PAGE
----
One of the semi-regular features of Communication Currents is "Communicators Speak," which offers commentary from those in the communication discipline on topics timely and relevant to our audience. As the August issue is the traditional "back to school" issue, we’re calling attention to the return to the classroom for the fall semester.
As you know, the fall semester of 2012 brings with it one of the most hotly contested Presidential campaigns in recent memory—that between incumbent President Barack Obama and his challenger, former Governor of Massachusetts Mitt Romney. Given the attention that will be paid to the Presidential and other political campaigns this fall, we’re spotlighting the activities of those in the communication discipline around the various campaigns.
So, we asked readers how they plan to involve their students in the Presidential or other political campaigns this fall. Here’s what they shared with us….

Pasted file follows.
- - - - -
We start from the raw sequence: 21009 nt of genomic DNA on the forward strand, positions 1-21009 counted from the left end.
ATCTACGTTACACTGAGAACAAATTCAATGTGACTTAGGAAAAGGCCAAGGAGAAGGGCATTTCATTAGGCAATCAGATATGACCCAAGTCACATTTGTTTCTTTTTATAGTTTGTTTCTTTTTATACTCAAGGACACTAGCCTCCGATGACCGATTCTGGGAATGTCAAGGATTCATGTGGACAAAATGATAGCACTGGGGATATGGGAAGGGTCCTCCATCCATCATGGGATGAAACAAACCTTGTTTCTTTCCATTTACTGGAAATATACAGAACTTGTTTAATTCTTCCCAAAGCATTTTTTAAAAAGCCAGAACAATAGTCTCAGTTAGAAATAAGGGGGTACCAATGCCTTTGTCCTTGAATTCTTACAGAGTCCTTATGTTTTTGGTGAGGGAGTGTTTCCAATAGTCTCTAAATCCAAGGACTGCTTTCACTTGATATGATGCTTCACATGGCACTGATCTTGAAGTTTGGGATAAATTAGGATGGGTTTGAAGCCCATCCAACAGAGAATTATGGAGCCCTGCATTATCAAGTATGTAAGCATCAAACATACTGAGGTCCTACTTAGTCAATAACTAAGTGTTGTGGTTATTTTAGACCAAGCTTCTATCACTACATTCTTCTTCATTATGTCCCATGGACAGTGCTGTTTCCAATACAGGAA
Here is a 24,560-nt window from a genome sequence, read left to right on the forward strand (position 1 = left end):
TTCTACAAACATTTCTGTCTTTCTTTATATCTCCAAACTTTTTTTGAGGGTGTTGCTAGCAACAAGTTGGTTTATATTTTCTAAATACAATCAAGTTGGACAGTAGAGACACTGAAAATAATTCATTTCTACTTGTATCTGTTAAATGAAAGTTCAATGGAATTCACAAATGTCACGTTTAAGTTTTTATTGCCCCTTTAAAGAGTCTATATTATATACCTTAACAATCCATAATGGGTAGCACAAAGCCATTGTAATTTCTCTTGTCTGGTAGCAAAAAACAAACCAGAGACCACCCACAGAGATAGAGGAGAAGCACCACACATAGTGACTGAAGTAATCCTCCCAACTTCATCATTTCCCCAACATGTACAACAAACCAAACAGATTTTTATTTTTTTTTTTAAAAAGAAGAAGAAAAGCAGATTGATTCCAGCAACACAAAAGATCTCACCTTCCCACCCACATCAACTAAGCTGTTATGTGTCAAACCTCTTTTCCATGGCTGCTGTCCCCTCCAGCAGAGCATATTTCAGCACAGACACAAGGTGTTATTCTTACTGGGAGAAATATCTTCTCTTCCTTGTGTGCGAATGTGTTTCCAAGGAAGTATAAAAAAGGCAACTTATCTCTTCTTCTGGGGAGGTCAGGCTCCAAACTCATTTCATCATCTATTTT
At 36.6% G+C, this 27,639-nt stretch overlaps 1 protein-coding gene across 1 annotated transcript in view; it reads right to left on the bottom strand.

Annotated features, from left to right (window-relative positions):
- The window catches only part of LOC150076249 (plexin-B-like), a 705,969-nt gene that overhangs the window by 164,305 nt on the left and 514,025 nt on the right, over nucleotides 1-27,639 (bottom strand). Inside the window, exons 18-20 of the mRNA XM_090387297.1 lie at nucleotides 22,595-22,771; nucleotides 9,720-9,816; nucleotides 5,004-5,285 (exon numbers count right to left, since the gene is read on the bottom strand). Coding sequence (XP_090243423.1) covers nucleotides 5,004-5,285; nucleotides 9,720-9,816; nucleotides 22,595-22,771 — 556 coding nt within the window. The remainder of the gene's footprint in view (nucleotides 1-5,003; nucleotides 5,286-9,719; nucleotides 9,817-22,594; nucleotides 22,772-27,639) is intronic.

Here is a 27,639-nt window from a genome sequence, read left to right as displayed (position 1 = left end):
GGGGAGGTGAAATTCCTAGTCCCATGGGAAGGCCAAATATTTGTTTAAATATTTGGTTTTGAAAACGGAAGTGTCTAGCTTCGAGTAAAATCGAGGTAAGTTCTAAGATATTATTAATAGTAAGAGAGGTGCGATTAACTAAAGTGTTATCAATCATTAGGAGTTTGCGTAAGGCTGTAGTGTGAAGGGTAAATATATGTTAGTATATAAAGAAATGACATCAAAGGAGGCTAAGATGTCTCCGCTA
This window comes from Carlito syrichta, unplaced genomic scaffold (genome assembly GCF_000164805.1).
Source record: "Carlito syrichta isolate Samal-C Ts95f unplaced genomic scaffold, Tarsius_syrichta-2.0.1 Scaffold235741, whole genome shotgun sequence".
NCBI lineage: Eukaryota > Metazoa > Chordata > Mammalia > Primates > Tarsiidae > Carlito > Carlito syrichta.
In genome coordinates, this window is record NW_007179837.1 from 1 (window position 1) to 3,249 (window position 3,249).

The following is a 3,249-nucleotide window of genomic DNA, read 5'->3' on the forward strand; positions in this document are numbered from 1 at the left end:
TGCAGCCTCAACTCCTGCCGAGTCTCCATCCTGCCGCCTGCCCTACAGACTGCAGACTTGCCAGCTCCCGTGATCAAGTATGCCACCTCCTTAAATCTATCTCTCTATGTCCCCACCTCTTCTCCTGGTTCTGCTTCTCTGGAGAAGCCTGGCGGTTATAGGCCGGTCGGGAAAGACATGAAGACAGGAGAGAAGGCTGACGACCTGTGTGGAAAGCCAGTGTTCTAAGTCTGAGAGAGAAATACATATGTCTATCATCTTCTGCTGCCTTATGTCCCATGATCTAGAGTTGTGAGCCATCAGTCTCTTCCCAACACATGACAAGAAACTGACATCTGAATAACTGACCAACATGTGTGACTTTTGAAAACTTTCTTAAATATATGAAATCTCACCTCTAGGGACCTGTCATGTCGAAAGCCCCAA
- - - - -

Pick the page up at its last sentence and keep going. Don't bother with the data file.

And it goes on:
2012 Presidential campaign provides an excellent opportunity for learning about
public speaking. Viewing and analyzing the speeches of Presidential candidates
is a pragmatic way to help students recognize how professional speakers use
public speaking techniques to influence their audiences. Because students learn
through direct experience and application of knowledge, I plan to show students
segments of each candidate’s campaign speech from the Republican and Democratic
begin, I will ask students to analyze these speech segments in light of
concepts they are learning, especially in the areas of rhetorical appeals and
speech delivery. After learning
about rhetorical appeals, students will analyze each candidate’s use of
ethos, pathos, and logos to make his persuasive appeal. Through this analysis,
students learn how rhetorical appeals can weaken or strengthen the quality of a
public speech. After learning about effective delivery, students will evaluate
how each candidate uses his voice and body to interact effectively with his
audience. Thus, students will evaluate vocal elements, such as: rate, pauses,
volume, rhythm, pitch, and fluency, and enunciation. Additionally, students
will evaluate how well the candidates use their bodies by analyzing: eye
contact, facial expressions, gestures, motivated movement, and attire.